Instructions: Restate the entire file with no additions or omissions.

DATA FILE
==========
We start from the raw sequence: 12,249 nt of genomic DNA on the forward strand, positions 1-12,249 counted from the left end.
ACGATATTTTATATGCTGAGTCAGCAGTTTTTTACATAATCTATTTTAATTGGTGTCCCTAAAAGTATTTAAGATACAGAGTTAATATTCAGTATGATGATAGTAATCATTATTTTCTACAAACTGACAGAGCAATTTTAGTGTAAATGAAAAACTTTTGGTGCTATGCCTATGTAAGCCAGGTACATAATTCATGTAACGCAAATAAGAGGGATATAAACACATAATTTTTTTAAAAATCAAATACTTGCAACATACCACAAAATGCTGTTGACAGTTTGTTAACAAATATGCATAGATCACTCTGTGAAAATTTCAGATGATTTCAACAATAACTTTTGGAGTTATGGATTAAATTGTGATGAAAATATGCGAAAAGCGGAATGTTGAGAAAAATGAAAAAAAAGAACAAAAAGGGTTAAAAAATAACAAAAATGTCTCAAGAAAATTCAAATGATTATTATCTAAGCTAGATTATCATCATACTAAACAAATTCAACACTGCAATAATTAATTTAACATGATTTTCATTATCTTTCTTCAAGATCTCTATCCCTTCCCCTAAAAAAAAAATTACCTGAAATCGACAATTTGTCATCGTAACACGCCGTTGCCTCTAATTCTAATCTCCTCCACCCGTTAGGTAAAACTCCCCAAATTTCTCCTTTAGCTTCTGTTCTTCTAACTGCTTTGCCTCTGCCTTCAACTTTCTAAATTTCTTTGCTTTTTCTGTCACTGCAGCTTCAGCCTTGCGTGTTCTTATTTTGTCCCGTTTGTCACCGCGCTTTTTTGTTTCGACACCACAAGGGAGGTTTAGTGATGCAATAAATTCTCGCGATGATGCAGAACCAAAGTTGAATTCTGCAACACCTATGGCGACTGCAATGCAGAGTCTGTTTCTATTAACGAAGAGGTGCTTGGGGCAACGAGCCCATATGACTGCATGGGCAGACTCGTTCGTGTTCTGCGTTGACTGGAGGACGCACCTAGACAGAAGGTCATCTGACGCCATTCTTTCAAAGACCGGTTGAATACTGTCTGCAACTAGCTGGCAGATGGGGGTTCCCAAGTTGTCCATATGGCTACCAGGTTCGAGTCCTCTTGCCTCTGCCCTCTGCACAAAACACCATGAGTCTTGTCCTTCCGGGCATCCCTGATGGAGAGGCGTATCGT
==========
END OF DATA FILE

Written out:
We start from the raw sequence: 12,249 nt of genomic DNA on the forward strand, positions 1-12,249 counted from the left end.
ACGATATTTTATATGCTGAGTCAGCAGTTTTTTACATAATCTATTTTAATTGGTGTCCCTAAAAGTATTTAAGATACAGAGTTAATATTCAGTATGATGATAGTAATCATTATTTTCTACAAACTGACAGAGCAATTTTAGTGTAAATGAAAAACTTTTGGTGCTATGCCTATGTAAGCCAGGTACATAATTCATGTAACGCAAATAAGAGGGATATAAACACATAATTTTTTTAAAAATCAAATACTTGCAACATACCACAAAATGCTGTTGACAGTTTGTTAACAAATATGCATAGATCACTCTGTGAAAATTTCAGATGATTTCAACAATAACTTTTGGAGTTATGGATTAAATTGTGATGAAAATATGCGAAAAGCGGAATGTTGAGAAAAATGAAAAAAAAGAACAAAAAGGGTTAAAAAATAACAAAAATGTCTCAAGAAAATTCAAATGATTATTATCTAAGCTAGATTATCATCATACTAAACAAATTCAACACTGCAATAATTAATTTAACATGATTTTCATTATCTTTCTTCAAGATCTCTATCCCTTCCCCTAAAAAAAAAATTACCTGAAATCGACAATTTGTCATCGTAACACGCCGTTGCCTCTAATTCTAATCTCCTCCACCCGTTAGGTAAAACTCCCCAAATTTCTCCTTTAGCTTCTGTTCTTCTAACTGCTTTGCCTCTGCCTTCAACTTTCTAAATTTCTTTGCTTTTTCTGTCACTGCAGCTTCAGCCTTGCGTGTTCTTATTTTGTCCCGTTTGTCACCGCGCTTTTTTGTTTCGACACCACAAGGGAGGTTTAGTGATGCAATAAATTCTCGCGATGATGCAGAACCAAAGTTGAATTCTGCAACACCTATGGCGACTGCAATGCAGAGTCTGTTTCTATTAACGAAGAGGTGCTTGGGGCAACGAGCCCATATGACTGCATGGGCAGACTCGTTCGTGTTCTGCGTTGACTGGAGGACGCACCTAGACAGAAGGTCATCTGACGCCATTCTTTCAAAGACCGGTTGAATACTGTCTGCAACTAGCTGGCAGATGGGGGTTCCCAAGTTGTCCATATGGCTACCAGGTTCGAGTCCTCTTGCCTCTGCCCTCTGCACAAAACACCATGAGTCTTGTCCTTCCGGGCATCCCTGATGGAGAGGCGTATCGT